A Texas businessman who has worked extensively in Iraq claims that Blackwater paid him to purchase steroids and other drugs for its operatives in Baghdad, as well as more than 100 AK47s and massive amounts of ammunition on Baghdad’s black market. Howard Lowry, who worked in Iraq from 2003-2009, also claims that he personally attended Blackwater parties where company personnel had large amounts of cocaine and blocks of hashish and would run around naked. At some of these parties, Lowry alleges, Blackwater operatives would randomly fire automatic weapons from their balconies into buildings full of Iraqi civilians. Lowry described the events as a "frat party gone wild" where "drug use was rampant." Lowry says he was told by Blackwater personnel that some of the men using the steroids he purchased were on the security detail of L. Paul Bremer, the original head of the Coalition Provisional Authority (CPA). Lowry also claims that Blackwater’s owner, Erik Prince, tried to enlist his help to win contracts for Blackwater with the Iraqi government using an off-shore security company, Greystone, which Prince owns. The purpose, Lowry says, was to conceal Greystone’s relationship to Blackwater.
Lowry made his statements in a deposition on September 10 as part of a whistleblower lawsuit brought by two former Blackwater employees. The suit was filed in 2008 by former employees Brad and Melan Davis. They allege that Blackwater tried to bill the US government for a prostitute for its men in Afghanistan and for strippers in New Orleans in the aftermath of Hurricane Katrina. The lawsuit claims that Prince personally benefitted from alleged fraud. The Nation obtained Lowry’s deposition from publicly available court filings.
Blackwater, Lowry alleges, paid for the steroids using company funds and the purchases were coordinated by Blackwater’s Iraq country manager. "Not only did I purchase the pharmaceuticals," Lowry said in his deposition, "but I was also given money and asked to acquire syringes and other forms or modes of injection as well." Lowry said that Blackwater used him to purchase the drugs and other devices because, unlike Blackwater personnel, he could move freely and discreetly around Baghdad. Lowry says he personally witnessed several Blackwater operatives injecting themselves with steroids.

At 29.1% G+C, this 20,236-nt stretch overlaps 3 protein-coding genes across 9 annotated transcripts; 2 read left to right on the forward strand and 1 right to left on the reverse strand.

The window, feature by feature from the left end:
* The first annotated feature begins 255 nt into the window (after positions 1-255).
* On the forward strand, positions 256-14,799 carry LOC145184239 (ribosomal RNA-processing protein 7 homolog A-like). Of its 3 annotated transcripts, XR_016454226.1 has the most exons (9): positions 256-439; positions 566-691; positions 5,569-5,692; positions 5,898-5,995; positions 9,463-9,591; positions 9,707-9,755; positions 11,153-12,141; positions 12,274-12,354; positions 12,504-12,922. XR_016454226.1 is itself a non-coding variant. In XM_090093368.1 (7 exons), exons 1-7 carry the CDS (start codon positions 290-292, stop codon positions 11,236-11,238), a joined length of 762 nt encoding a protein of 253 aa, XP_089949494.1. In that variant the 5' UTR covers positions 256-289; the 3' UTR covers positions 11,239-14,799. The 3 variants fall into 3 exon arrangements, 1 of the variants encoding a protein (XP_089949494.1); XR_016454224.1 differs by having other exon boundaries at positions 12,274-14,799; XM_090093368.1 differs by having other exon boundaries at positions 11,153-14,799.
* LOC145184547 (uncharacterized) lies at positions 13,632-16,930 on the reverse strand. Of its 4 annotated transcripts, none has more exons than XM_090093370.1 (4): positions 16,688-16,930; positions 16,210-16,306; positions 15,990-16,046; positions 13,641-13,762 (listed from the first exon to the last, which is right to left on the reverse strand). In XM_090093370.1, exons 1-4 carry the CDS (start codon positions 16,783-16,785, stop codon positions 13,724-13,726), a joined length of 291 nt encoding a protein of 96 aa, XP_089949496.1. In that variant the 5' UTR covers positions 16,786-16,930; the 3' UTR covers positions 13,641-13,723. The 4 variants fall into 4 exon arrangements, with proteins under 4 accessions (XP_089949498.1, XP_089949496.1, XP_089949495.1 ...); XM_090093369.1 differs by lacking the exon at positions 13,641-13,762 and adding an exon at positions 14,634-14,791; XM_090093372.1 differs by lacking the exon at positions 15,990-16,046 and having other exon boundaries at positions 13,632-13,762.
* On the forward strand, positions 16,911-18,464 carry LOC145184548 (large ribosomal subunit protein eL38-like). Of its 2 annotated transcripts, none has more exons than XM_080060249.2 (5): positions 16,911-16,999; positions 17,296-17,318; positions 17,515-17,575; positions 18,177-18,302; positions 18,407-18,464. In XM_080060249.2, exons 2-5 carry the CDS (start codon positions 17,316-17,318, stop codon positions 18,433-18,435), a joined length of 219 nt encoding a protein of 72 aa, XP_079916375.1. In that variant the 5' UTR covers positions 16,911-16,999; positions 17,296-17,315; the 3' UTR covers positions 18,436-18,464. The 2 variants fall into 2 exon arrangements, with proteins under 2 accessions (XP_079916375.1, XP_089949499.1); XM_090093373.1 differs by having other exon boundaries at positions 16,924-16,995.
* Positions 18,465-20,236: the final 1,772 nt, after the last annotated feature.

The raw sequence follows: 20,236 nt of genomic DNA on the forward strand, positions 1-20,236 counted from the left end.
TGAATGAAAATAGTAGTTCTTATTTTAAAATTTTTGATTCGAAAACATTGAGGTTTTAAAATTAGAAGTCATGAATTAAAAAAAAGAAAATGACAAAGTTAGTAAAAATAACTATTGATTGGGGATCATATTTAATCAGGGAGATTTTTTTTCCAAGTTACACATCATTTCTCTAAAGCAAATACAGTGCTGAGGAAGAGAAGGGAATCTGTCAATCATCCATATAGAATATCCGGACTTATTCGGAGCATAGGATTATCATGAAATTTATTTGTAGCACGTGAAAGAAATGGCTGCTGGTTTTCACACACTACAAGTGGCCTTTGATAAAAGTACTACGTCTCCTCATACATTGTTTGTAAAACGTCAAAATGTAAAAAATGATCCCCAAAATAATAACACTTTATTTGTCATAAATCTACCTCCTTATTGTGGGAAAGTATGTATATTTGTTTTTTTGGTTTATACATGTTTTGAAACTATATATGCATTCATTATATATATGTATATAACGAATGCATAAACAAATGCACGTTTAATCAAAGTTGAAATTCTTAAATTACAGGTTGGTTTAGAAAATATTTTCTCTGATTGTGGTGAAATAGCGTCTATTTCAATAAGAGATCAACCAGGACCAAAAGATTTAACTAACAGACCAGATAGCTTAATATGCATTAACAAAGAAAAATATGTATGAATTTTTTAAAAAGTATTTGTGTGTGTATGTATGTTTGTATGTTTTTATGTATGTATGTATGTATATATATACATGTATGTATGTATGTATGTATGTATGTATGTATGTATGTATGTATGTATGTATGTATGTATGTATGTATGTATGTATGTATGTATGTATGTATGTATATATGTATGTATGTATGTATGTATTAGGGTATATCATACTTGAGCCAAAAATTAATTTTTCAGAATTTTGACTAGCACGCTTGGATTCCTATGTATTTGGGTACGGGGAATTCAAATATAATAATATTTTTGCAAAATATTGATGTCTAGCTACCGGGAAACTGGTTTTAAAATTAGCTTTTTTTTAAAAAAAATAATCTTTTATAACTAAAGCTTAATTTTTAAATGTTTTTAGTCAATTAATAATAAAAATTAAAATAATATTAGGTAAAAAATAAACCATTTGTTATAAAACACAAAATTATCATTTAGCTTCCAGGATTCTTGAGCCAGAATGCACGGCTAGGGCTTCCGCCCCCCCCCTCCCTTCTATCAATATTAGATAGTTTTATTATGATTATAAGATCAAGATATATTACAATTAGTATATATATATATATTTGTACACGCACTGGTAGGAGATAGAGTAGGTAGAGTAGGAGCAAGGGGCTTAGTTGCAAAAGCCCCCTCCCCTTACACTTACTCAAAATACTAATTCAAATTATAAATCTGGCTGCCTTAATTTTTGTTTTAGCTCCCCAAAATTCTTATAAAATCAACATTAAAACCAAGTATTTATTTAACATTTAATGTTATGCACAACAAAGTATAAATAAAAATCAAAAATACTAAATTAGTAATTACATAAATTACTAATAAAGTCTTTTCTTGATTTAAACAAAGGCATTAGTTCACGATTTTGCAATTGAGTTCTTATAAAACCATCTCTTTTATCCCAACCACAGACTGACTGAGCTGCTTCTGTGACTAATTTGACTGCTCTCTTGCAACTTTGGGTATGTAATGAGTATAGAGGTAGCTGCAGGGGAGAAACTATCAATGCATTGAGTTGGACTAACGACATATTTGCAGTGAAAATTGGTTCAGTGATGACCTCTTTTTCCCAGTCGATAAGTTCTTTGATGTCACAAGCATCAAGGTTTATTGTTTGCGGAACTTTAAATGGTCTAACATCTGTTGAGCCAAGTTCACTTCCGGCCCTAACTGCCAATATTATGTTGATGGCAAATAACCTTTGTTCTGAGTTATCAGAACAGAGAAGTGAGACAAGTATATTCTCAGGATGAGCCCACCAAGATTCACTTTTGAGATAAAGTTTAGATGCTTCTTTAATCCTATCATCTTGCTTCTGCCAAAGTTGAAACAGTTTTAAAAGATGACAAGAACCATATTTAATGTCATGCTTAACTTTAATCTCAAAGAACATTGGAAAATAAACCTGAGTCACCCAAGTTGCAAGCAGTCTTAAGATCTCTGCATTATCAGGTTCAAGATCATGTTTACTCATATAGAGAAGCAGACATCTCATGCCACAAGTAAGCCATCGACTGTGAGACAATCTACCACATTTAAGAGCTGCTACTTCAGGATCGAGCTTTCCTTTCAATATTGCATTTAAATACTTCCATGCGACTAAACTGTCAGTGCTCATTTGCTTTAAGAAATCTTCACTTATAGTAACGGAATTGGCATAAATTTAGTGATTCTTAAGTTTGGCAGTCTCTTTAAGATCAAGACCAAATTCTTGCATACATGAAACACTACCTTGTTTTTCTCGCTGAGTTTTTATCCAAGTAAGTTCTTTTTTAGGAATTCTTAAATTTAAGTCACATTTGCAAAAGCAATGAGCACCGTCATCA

Lowry says in the deposition that he was a close friend of Jerry Zovko, one of the four Blackwater men killed in the infamous ambush in Fallujah, Iraq in March 2004. Zovko, Lowry says, "provided me tremendous insight into the company and confirmed that the use of steroids and human growth hormone, testosterone, were pretty endemic to them and almost companywide." Lowry said that it was a "wide-ranging problem, and this included individuals that were on [L. Paul] Bremer’s personal detail." Bremer was guarded by Blackwater when he ran the CPA from 2003-2004. Lowry says he would purchase the drugs for Blackwater "by the case," adding, "It was as large a quantity as I could get, which was usually a case." He said that the "volume I was being asked to purchase on a daily basis was going up substantially as time went on."
Lowry also claims that he purchased a wide variety of weapons, ammunition and armor for Blackwater on the black market in Baghdad. "I purchased no less than a hundred AK47s for Blackwater personnel to keep them safe," Lowry says. Such purchases, he says he believed, were necessary because Blackwater was not adequately arming its personnel.
Lowry also describes instances of Blackwater personnel firing randomly at Iraqi pedestrians and into buildings for no apparent reason. He details one night where several Blackwater operatives were at his hotel drinking until 5am. When they left, Lowry says, they fired their weapons at random as they drove off. Lowry describes parties that he says some Blackwater personnel would throw at the al Hamra hotel in Baghdad that he says were like "a frat party" with rampant drug use: